by the Rev. Martin Emmrich
7Surely oppression drives the wise into madness,
and a bribe corrupts the heart.
8Better is the end of a thing than its beginning,
and the patient in spirit is better than the proud in spirit.
9Be not quick in your spirit to become angry,
for anger lodges in the bosom of fools.
10Say not, "Why were the former days better than these?"
For it is not from wisdom that you ask this.
11Wisdom is good with an inheritance,
an advantage to those who see the sun.
12For the protection of wisdom is like the protection of money,
and the advantage of knowledge is that wisdom preserves
the life of him who has it.
13Consider the work of God:
who can make straight what he has made crooked?
14 In the day of prosperity be joyful, and in the day of adversity consider: God has made the one as well as the other, so that man may not find out anything that will be after him.
7:5 concluded, "It is better to hear the rebuke of the wise than for a man to hear the song of fools." This passage (7:7-14) is about road bumps, in that it concerns the challenges to the application of wisdom. There are essentially two ways you can divert people from their path. You can apply force, or you can use lures (7:7). This observation logically leads to 7:8: Patience is required to keep the faith and continue on the path of wisdom.
Patience is a virtue drawing its power and value from consistent reflection of the believe's goal and purpose, namely, the kingdom of God. It is not accidental that Qoheleth in the second part of 7:8 pitches patience against pride. Patience has humility as an indispensable ingredient, namely, the ability to think properly about who we are in this world and before God.
But one of the greatest challenges to the application of wisdom and the keeping of the faith is the presence of evil. This, of course, can include persecution and oppression, but is not limited to it. A father buries his son, and a mother loses her three week old baby to a mysterious disease—these and so many other tragedies, if only they hit close enough to home—may result in an angry heart. The anger, to be sure, is often directed against God who did not play by our rules nor spared us the one thing that we feared. So the question, "Why me?", or "Why were the former days better than these?" (7:10) can carry a hidden agenda against God, and, most of all, a distorted image of him. We are more prone than we think to lock God in a path of blessing for us (God in a box, as it were).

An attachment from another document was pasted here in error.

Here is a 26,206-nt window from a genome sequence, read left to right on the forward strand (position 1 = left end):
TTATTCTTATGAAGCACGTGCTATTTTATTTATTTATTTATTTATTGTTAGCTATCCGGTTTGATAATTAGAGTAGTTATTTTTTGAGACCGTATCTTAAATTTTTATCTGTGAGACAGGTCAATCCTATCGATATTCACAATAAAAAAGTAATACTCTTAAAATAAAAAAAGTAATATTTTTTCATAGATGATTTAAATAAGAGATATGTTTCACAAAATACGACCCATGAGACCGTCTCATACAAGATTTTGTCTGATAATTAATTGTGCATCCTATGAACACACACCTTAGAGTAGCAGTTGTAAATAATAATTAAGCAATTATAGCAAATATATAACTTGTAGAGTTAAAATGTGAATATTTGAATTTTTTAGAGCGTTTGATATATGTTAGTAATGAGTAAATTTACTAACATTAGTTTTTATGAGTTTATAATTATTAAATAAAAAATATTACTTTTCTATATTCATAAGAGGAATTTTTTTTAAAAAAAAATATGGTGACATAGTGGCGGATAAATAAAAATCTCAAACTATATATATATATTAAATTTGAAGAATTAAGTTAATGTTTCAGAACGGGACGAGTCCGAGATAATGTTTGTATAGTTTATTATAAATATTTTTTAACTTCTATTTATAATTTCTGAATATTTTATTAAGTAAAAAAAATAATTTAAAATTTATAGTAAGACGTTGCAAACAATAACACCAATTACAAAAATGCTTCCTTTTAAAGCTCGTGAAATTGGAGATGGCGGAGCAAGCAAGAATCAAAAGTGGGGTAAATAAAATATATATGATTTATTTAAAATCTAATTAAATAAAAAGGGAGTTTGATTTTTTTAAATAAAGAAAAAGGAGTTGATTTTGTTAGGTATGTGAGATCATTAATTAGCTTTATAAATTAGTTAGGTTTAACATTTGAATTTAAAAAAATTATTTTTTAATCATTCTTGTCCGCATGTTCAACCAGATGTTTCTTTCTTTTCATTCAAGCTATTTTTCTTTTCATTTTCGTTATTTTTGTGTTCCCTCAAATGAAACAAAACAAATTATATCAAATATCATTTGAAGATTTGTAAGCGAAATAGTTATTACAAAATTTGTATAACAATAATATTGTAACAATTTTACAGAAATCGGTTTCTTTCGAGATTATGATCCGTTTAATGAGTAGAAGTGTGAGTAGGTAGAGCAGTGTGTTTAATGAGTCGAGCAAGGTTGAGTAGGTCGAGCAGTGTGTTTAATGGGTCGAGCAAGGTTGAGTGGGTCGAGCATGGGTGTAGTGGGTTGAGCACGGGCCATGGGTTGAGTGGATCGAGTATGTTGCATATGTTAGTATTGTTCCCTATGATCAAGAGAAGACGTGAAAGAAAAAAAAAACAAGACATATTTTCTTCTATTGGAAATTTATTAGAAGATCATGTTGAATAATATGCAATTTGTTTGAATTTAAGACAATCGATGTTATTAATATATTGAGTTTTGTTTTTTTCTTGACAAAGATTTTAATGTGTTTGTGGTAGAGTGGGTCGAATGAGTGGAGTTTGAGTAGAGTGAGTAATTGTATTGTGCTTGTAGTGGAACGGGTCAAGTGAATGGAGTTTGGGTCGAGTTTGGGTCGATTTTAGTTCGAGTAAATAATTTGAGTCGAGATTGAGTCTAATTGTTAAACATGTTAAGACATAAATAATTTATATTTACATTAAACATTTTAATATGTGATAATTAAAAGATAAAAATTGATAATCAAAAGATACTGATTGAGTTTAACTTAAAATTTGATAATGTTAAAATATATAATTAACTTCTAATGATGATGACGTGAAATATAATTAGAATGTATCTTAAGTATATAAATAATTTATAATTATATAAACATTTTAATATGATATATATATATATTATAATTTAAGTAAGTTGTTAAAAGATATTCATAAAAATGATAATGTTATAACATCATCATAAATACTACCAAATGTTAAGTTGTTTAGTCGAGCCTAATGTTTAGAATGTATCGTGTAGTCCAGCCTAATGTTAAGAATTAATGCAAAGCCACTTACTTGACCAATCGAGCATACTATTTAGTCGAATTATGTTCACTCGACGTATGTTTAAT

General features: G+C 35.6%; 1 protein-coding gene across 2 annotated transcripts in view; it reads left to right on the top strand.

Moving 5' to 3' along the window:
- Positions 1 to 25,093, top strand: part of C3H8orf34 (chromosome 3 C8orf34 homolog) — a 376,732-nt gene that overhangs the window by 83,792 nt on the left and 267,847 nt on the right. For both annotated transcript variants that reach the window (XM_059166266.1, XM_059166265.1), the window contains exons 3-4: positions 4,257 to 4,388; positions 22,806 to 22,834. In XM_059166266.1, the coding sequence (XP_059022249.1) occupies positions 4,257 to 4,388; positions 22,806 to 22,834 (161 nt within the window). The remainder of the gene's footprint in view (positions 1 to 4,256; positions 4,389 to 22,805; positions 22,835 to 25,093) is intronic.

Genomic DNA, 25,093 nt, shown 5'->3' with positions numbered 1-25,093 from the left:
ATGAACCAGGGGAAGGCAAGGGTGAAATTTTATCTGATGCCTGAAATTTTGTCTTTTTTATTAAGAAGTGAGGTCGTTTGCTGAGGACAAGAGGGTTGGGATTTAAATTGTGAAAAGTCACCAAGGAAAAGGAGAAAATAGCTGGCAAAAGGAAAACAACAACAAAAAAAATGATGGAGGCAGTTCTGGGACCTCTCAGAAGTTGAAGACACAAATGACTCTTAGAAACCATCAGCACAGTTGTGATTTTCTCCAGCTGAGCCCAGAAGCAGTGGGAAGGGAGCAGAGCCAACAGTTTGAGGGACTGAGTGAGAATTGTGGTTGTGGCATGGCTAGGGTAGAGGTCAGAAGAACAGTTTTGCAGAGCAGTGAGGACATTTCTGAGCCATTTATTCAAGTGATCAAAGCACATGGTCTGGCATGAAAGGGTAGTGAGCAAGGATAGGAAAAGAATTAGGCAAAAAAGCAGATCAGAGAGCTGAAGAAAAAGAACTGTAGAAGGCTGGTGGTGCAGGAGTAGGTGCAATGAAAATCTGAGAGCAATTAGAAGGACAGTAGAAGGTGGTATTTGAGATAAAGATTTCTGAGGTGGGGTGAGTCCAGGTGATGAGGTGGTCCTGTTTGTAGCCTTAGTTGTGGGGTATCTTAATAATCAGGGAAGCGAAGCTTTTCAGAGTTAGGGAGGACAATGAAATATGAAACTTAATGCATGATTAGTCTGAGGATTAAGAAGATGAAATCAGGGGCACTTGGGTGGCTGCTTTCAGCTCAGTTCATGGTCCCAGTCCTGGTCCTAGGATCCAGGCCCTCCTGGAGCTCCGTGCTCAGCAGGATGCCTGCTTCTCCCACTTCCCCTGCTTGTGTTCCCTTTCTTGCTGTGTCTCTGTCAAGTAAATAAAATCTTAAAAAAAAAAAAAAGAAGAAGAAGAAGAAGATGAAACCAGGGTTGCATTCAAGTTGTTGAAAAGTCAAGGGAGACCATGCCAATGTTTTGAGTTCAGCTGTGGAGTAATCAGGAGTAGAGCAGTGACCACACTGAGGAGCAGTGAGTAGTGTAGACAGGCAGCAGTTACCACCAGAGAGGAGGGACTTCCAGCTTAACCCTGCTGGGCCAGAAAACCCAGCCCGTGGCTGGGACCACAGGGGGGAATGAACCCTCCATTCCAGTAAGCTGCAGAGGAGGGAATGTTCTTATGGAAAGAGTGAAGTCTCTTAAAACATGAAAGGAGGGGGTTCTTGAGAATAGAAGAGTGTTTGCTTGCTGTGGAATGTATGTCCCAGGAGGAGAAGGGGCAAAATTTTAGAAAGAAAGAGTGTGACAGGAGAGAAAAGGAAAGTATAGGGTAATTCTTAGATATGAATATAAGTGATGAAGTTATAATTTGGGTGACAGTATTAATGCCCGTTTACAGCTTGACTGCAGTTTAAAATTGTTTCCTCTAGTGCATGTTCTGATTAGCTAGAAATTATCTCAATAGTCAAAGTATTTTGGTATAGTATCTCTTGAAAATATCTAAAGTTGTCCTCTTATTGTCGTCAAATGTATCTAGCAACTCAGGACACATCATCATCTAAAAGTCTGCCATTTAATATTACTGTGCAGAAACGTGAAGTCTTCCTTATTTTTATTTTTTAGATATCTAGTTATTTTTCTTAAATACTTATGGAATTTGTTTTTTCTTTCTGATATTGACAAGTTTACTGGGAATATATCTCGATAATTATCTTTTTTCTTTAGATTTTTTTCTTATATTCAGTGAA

What advice does our friend give us in terms of handling the messiness of life without jumping ship or abandoning faith? This is his advice: "In the day of prosperity be joyful, and in the day of adversity consider: God has made the one as well as the other, so that (and here it comes…) man may not find out anything that will be after him" (7:14). At first sight, this sounds like more tales about the ogre in the sky. But the author has to be heard on this point.
Even we Christians, standing on the far side of the incarnation and the cross, only see through a "glass darkly" and oftentimes see nothing at all, when it comes to predicting the future. What redeems Qoheleth's insight from the charge of tautology is a truth as simple as a children's song and as deep as the ocean. God keeps us on the edge. It is not good for us to know more than what is conducive to trusting only in him. Perhaps the famous words of Deut. 29:29 may come to mind here: "The secret things belong to Yahweh our God, but the things that are revealed belong to us and to our children forever, that we may do all the words of this law." God takes care of the future, our children and coming generations. What we and they ought to worry about is to do what we know from his word here and now. That is all.
The author of these devotionals, the Rev. Martin Emmrich, is an ordained OPC minister (Westminster OPC, Corvallis, Oregon) as well as the author of Pneumatological Concepts in the Epistle to the Hebrews, a book on the teaching of Hebrews on the Holy Spirit. We are happy to make these devotionals on Ecclesiastes and other passages of Scripture available to you.